This should not have happened to anyone, but with a gymnastics career recorded in the pages of history, Simon Bales has become a warning story of today – unless, of course, we forget about it, we move on to the next media sensation and again – we ignore the warning signs.

Bales wrote on Instagram that the problem she suffered from was “dizziness”, a phenomenon in which gymnasts lose the ability to follow their body movement at high speed. It happens. A few years ago, baseball star Chuck Novlauch, who reached the second base four times, failed to throw an accurate ball to the first base. He saved his career by moving to another spot on the field. Bales returned to the beam this week and won a bronze medal.

What remains is the same problem expressed in two words – mental health – the problem mentioned in the French way when tennis player Naomi Osaka failed to play (“it’s okay to be wrong”) and is common to countless American children. The corona plague will eventually subside. The mental health epidemic remains with us.

Ahead of her appearance in Tokyo it seemed that Simon Bales’ Olympic career would end like in fairy tales. So let’s get into the tangle of her latest Olympics through the door of practical stories.

There was, in a faraway land called Harvard University, a young man named Mark Zuckerberg, who came up with the idea of ​​using the Internet so that college students could connect easily and instantly with friends. It was a great idea, a pot of gold at the end of the rainbow that allowed Mark to live in a magical place called Silicon Valley.

As every boy and girl knows, legends that begin with a miracle can go wrong. One day, the young wizard Mark became the sorcerer’s apprentice, creating a world where Facebook members multiplied and multiplied and could not control the imaginary life they found on Mark’s social networking platforms.

One of the women lost there was Simon Bales.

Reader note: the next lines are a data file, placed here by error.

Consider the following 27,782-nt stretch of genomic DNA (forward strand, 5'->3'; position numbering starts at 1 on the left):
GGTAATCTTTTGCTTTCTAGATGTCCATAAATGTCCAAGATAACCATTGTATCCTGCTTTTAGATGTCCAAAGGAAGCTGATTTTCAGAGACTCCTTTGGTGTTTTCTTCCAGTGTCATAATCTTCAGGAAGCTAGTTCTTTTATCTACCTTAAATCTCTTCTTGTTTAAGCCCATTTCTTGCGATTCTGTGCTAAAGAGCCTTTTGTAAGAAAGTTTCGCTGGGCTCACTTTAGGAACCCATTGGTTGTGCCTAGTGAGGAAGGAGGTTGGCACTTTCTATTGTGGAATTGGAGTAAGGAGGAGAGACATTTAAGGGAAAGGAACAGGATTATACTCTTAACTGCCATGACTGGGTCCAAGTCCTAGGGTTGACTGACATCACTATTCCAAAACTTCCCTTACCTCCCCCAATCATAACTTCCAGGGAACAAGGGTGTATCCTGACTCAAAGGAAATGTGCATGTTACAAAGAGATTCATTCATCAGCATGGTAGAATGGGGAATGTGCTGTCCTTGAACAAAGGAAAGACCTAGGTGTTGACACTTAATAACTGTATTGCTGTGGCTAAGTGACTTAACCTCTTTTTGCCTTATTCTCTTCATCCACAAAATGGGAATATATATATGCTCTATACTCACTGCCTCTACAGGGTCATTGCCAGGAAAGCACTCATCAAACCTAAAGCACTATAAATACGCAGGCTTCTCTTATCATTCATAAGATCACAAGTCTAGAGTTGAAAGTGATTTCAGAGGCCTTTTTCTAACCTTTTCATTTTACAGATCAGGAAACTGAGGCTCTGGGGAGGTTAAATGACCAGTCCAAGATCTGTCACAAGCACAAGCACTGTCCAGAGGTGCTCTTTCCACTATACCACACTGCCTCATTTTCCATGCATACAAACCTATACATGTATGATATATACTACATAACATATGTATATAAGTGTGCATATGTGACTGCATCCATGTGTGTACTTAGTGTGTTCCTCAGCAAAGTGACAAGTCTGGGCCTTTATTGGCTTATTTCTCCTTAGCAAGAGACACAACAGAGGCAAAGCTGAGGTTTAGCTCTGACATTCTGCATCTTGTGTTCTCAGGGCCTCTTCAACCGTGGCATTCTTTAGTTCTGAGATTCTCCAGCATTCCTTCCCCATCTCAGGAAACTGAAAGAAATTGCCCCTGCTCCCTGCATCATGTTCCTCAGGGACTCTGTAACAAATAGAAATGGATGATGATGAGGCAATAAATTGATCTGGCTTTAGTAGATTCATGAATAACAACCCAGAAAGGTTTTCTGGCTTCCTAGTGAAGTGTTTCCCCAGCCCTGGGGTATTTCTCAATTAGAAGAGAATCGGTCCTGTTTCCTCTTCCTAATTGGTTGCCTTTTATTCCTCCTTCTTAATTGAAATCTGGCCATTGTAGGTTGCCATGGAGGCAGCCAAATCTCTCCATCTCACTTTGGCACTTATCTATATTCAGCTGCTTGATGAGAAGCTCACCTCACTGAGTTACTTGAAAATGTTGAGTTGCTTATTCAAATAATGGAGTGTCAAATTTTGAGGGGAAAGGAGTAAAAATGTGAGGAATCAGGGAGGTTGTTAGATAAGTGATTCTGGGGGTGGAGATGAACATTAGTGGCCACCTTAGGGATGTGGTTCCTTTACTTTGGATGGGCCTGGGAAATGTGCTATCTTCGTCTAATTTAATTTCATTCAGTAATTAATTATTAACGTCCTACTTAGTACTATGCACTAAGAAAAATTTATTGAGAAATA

If it really was a legend like “The Sorcerer’s Apprentice,” a wise sorcerer would come and restore order. But we live in the real world, and there are no signs that we will soon wake up from the dream world of social media.

Fame became a phenomenon of mass media as early as 100 years ago, when everyone was mesmerized by Hollywood stars on the big screen. People would go to the movies or watch TV and then think, in their innocence: I wish I could have been so famous. On social media, the siren song of celebrities has become a reality.

Celebrities routinely and consciously sacrifice mental health on the altar of glory. This is something they do not face. What we have done with modern social networks is the democratization of neurosis. Today, every man and woman is free to be self-obsessed all the time – what they look like or what others (their “audience” on the networks) say about them.

After a week of scandals over withdrawal from the gymnastics competition, Bales provided an explanation that spanned more than a dozen Instagram posts. Instagram belongs to Facebook, which in May flooded the Instagram idea for children under 13. What can go wrong?

Sometime in the last decade, articles in the literature related to academic education have begun to appear about a sharp increase in the number of students coming to mental health centers in colleges. Many came because of “stress” in one form or another. At first, it was hard to believe the numbers mentioned in the articles. But soon universities reached a point where they were unable to employ enough mental health professionals at a pace that would match the demand for mental health assistance. 10 years ago it was clear that something new was causing young people to go off the rails.

One of the popular remedies was the idea that parents would solve this huge problem by “monitoring” their children’s screen time. Intended for those parents who write messages on their iPhones as they roll the kids in a stroller, yes?

It is impossible to say nonsense on this subject without entering the battlefield of cultural wars.

One of the most popular TV shows ever was “The Adventures of Ozzy and Harriet” starring the real Nelson family – parents and their two children. The series aired from 1952 to 1966. Look again at the years of broadcast. Were they good or bad years for life in America?

Among left-wing intellectuals, Ozzy and Harriet, known as “Family Situation Comedy,” has become a code name for an American society that has been over-idealized, a society that oppresses the individual and is restrictive and moralistic. The bitter irony is that their solution was to unleash restraint. And here we are.

The modern narrative of an endless disruption of everything – which today has become more dominant and uncompromising than ever – was wrong, a mistake that harmed millions, especially young people, not only because they are weak or vulnerable but because no one should try to live in bubbles so bubbling that their structure So loose (bubble bubbles is a horrible expression, but definitely appropriate).

Forget dismantling Facebook, it will only double the original nightmare several times over. We have a choice: either we will wake up and re-learn some of the basic values ​​we have lost or we will get used to seeing glorious careers like Simon Bales’ get off track as a matter of routine.

By Editor

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